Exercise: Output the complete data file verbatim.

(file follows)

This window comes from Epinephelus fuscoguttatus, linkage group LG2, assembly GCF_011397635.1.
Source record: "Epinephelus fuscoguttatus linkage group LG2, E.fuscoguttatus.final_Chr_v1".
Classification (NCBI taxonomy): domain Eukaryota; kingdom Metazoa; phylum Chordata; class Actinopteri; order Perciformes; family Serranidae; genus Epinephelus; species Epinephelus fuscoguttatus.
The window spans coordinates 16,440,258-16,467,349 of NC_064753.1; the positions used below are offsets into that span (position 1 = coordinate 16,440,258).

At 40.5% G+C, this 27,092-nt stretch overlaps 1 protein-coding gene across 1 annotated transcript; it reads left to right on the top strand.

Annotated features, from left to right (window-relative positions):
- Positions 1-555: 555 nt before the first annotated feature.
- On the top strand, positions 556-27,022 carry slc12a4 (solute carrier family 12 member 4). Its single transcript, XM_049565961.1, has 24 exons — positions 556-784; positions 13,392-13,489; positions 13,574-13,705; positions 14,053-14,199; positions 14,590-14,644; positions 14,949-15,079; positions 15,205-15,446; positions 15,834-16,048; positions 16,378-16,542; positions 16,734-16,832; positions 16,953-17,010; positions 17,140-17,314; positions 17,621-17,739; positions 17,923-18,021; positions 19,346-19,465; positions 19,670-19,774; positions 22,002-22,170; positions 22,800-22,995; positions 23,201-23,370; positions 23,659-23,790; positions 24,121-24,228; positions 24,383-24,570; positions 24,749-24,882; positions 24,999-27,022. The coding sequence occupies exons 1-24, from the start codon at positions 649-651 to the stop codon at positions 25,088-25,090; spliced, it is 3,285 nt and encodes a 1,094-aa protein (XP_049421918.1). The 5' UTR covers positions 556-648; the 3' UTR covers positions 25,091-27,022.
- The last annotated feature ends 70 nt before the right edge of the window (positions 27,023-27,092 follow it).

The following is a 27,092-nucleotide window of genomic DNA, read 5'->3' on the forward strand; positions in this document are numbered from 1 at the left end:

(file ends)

This window comes from Epinephelus fuscoguttatus, linkage group LG2, assembly GCF_011397635.1.
Source record: "Epinephelus fuscoguttatus linkage group LG2, E.fuscoguttatus.final_Chr_v1".
Classification (NCBI taxonomy): domain Eukaryota; kingdom Metazoa; phylum Chordata; class Actinopteri; order Perciformes; family Serranidae; genus Epinephelus; species Epinephelus fuscoguttatus.
The window spans coordinates 16,440,258-16,467,349 of NC_064753.1; the positions used below are offsets into that span (position 1 = coordinate 16,440,258).

At 40.5% G+C, this 27,092-nt stretch overlaps 1 protein-coding gene across 1 annotated transcript; it reads left to right on the top strand.

Annotated features, from left to right (window-relative positions):
- Positions 1-555: 555 nt before the first annotated feature.
- On the top strand, positions 556-27,022 carry slc12a4 (solute carrier family 12 member 4). Its single transcript, XM_049565961.1, has 24 exons — positions 556-784; positions 13,392-13,489; positions 13,574-13,705; positions 14,053-14,199; positions 14,590-14,644; positions 14,949-15,079; positions 15,205-15,446; positions 15,834-16,048; positions 16,378-16,542; positions 16,734-16,832; positions 16,953-17,010; positions 17,140-17,314; positions 17,621-17,739; positions 17,923-18,021; positions 19,346-19,465; positions 19,670-19,774; positions 22,002-22,170; positions 22,800-22,995; positions 23,201-23,370; positions 23,659-23,790; positions 24,121-24,228; positions 24,383-24,570; positions 24,749-24,882; positions 24,999-27,022. The coding sequence occupies exons 1-24, from the start codon at positions 649-651 to the stop codon at positions 25,088-25,090; spliced, it is 3,285 nt and encodes a 1,094-aa protein (XP_049421918.1). The 5' UTR covers positions 556-648; the 3' UTR covers positions 25,091-27,022.
- The last annotated feature ends 70 nt before the right edge of the window (positions 27,023-27,092 follow it).

The following is a 27,092-nucleotide window of genomic DNA, read 5'->3' on the forward strand; positions in this document are numbered from 1 at the left end: